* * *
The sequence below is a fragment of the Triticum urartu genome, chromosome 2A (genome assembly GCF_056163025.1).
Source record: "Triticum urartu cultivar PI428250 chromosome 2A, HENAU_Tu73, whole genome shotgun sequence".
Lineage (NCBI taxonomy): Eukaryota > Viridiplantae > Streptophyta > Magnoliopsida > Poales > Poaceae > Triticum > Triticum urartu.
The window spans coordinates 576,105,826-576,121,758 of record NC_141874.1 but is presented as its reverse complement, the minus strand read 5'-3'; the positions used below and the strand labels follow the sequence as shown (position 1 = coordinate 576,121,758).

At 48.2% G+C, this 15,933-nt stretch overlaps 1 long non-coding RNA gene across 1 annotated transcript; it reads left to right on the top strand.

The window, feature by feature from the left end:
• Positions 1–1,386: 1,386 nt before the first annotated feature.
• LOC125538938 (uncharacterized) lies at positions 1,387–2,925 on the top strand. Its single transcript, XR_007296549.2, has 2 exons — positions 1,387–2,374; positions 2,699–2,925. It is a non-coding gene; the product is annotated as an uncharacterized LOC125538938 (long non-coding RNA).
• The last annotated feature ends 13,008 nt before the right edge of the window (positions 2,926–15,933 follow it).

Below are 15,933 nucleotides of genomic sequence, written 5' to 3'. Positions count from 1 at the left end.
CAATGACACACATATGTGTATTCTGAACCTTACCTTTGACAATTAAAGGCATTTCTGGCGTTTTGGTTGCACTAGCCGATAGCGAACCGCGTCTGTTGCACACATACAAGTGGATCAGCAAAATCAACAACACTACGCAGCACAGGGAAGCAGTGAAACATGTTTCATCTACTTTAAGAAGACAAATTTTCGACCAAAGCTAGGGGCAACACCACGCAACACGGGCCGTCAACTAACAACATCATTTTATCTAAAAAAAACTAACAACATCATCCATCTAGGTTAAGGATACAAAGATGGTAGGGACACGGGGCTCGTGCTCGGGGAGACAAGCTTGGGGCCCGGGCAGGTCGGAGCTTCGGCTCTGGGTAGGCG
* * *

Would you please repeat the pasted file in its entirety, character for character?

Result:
The sequence below is a fragment of the Triticum urartu genome, chromosome 2A (genome assembly GCF_056163025.1).
Source record: "Triticum urartu cultivar PI428250 chromosome 2A, HENAU_Tu73, whole genome shotgun sequence".
Lineage (NCBI taxonomy): Eukaryota > Viridiplantae > Streptophyta > Magnoliopsida > Poales > Poaceae > Triticum > Triticum urartu.
The window spans coordinates 576,105,826-576,121,758 of record NC_141874.1 but is presented as its reverse complement, the minus strand read 5'-3'; the positions used below and the strand labels follow the sequence as shown (position 1 = coordinate 576,121,758).

At 48.2% G+C, this 15,933-nt stretch overlaps 1 long non-coding RNA gene across 1 annotated transcript; it reads left to right on the top strand.

The window, feature by feature from the left end:
• Positions 1–1,386: 1,386 nt before the first annotated feature.
• LOC125538938 (uncharacterized) lies at positions 1,387–2,925 on the top strand. Its single transcript, XR_007296549.2, has 2 exons — positions 1,387–2,374; positions 2,699–2,925. It is a non-coding gene; the product is annotated as an uncharacterized LOC125538938 (long non-coding RNA).
• The last annotated feature ends 13,008 nt before the right edge of the window (positions 2,926–15,933 follow it).

Below are 15,933 nucleotides of genomic sequence, written 5' to 3'. Positions count from 1 at the left end.
CAATGACACACATATGTGTATTCTGAACCTTACCTTTGACAATTAAAGGCATTTCTGGCGTTTTGGTTGCACTAGCCGATAGCGAACCGCGTCTGTTGCACACATACAAGTGGATCAGCAAAATCAACAACACTACGCAGCACAGGGAAGCAGTGAAACATGTTTCATCTACTTTAAGAAGACAAATTTTCGACCAAAGCTAGGGGCAACACCACGCAACACGGGCCGTCAACTAACAACATCATTTTATCTAAAAAAAACTAACAACATCATCCATCTAGGTTAAGGATACAAAGATGGTAGGGACACGGGGCTCGTGCTCGGGGAGACAAGCTTGGGGCCCGGGCAGGTCGGAGCTTCGGCTCTGGGTAGGCG